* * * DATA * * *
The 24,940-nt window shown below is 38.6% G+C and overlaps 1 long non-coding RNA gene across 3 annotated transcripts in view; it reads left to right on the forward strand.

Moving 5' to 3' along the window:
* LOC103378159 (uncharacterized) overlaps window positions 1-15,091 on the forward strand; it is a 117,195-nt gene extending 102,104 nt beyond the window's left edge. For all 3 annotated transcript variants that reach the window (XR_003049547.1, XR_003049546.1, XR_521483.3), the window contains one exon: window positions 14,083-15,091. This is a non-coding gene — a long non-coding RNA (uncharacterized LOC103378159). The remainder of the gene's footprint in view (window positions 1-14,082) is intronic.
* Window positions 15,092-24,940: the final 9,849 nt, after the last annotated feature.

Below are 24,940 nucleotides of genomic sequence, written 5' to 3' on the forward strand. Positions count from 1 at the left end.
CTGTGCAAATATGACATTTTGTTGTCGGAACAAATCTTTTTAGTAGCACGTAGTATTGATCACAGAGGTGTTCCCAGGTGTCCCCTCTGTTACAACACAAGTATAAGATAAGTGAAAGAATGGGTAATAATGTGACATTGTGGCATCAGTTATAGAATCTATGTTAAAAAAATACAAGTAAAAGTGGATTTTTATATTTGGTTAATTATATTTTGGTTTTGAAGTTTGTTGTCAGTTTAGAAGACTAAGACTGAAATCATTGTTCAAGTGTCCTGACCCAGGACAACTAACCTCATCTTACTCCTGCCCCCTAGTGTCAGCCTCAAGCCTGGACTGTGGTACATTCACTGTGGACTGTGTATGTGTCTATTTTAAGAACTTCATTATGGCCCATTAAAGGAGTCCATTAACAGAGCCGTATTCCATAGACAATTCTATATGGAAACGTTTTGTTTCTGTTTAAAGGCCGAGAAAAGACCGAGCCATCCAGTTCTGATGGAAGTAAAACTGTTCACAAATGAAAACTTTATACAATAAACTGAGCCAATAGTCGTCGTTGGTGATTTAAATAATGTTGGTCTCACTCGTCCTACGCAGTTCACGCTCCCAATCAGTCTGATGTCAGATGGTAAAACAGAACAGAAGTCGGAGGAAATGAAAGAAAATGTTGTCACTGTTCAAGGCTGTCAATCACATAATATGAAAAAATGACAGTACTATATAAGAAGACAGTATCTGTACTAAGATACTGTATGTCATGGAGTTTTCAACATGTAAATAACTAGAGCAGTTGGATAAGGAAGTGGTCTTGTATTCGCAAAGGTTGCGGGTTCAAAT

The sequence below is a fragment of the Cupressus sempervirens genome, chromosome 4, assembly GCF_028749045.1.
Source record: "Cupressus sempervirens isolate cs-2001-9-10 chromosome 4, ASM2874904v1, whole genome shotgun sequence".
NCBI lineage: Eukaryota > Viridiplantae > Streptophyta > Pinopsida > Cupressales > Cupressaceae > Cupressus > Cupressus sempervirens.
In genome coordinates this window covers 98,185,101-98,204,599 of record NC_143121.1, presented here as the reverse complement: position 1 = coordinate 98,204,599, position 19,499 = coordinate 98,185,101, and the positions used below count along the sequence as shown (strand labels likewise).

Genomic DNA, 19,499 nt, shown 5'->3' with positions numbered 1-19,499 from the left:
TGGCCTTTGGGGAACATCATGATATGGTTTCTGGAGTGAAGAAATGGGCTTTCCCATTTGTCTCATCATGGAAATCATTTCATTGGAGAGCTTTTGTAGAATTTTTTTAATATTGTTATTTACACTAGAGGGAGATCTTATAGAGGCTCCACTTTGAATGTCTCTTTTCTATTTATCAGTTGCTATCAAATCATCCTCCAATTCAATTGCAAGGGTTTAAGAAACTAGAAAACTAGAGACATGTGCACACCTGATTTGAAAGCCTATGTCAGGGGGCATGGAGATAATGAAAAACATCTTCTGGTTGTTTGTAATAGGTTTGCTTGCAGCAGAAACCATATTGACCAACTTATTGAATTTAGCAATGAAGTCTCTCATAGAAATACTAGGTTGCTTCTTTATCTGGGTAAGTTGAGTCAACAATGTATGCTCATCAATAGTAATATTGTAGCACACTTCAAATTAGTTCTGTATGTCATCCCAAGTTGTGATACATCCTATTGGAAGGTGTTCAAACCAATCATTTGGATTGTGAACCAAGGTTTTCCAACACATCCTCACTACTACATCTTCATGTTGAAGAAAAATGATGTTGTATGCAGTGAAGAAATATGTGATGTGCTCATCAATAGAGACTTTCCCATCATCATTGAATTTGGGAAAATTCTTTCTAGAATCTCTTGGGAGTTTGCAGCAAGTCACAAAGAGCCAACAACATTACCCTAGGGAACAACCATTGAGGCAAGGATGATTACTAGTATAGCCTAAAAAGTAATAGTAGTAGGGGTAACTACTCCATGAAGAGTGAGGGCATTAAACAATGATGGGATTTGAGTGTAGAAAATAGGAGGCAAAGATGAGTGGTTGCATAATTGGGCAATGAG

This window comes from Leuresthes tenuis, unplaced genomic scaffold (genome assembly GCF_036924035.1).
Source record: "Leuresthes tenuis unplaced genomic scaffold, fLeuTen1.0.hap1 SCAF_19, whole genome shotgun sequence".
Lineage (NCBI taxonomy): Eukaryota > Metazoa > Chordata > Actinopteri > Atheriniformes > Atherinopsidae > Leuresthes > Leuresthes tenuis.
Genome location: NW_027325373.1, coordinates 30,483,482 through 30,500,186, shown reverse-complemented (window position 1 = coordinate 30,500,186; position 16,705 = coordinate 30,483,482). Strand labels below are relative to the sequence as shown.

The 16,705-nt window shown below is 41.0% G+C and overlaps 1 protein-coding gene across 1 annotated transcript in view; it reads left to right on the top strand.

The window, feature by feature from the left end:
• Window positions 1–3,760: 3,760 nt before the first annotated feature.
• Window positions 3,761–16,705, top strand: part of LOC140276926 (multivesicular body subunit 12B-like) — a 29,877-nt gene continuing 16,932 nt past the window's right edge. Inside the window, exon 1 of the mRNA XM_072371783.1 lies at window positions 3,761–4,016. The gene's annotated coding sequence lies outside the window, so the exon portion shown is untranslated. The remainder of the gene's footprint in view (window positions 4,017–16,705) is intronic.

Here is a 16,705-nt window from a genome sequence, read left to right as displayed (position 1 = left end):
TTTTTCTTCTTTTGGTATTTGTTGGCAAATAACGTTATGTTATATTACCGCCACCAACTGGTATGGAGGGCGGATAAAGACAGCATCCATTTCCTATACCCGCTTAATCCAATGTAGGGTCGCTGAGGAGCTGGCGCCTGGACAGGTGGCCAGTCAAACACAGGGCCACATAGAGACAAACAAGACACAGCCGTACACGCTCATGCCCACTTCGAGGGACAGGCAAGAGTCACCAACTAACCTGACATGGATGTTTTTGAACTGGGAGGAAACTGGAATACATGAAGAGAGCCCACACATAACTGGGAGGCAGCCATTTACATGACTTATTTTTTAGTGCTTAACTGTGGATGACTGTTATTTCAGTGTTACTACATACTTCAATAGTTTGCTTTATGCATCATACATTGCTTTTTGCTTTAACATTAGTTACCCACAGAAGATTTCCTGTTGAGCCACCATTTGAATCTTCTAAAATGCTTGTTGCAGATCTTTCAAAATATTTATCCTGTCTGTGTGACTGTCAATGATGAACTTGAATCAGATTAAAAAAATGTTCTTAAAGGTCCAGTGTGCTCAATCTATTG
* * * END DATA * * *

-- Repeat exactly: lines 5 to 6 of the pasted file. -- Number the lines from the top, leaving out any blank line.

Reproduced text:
Below are 24,940 nucleotides of genomic sequence, written 5' to 3' on the forward strand. Positions count from 1 at the left end.
CTGTGCAAATATGACATTTTGTTGTCGGAACAAATCTTTTTAGTAGCACGTAGTATTGATCACAGAGGTGTTCCCAGGTGTCCCCTCTGTTACAACACAAGTATAAGATAAGTGAAAGAATGGGTAATAATGTGACATTGTGGCATCAGTTATAGAATCTATGTTAAAAAAATACAAGTAAAAGTGGATTTTTATATTTGGTTAATTATATTTTGGTTTTGAAGTTTGTTGTCAGTTTAGAAGACTAAGACTGAAATCATTGTTCAAGTGTCCTGACCCAGGACAACTAACCTCATCTTACTCCTGCCCCCTAGTGTCAGCCTCAAGCCTGGACTGTGGTACATTCACTGTGGACTGTGTATGTGTCTATTTTAAGAACTTCATTATGGCCCATTAAAGGAGTCCATTAACAGAGCCGTATTCCATAGACAATTCTATATGGAAACGTTTTGTTTCTGTTTAAAGGCCGAGAAAAGACCGAGCCATCCAGTTCTGATGGAAGTAAAACTGTTCACAAATGAAAACTTTATACAATAAACTGAGCCAATAGTCGTCGTTGGTGATTTAAATAATGTTGGTCTCACTCGTCCTACGCAGTTCACGCTCCCAATCAGTCTGATGTCAGATGGTAAAACAGAACAGAAGTCGGAGGAAATGAAAGAAAATGTTGTCACTGTTCAAGGCTGTCAATCACATAATATGAAAAAATGACAGTACTATATAAGAAGACAGTATCTGTACTAAGATACTGTATGTCATGGAGTTTTCAACATGTAAATAACTAGAGCAGTTGGATAAGGAAGTGGTCTTGTATTCGCAAAGGTTGCGGGTTCAAAT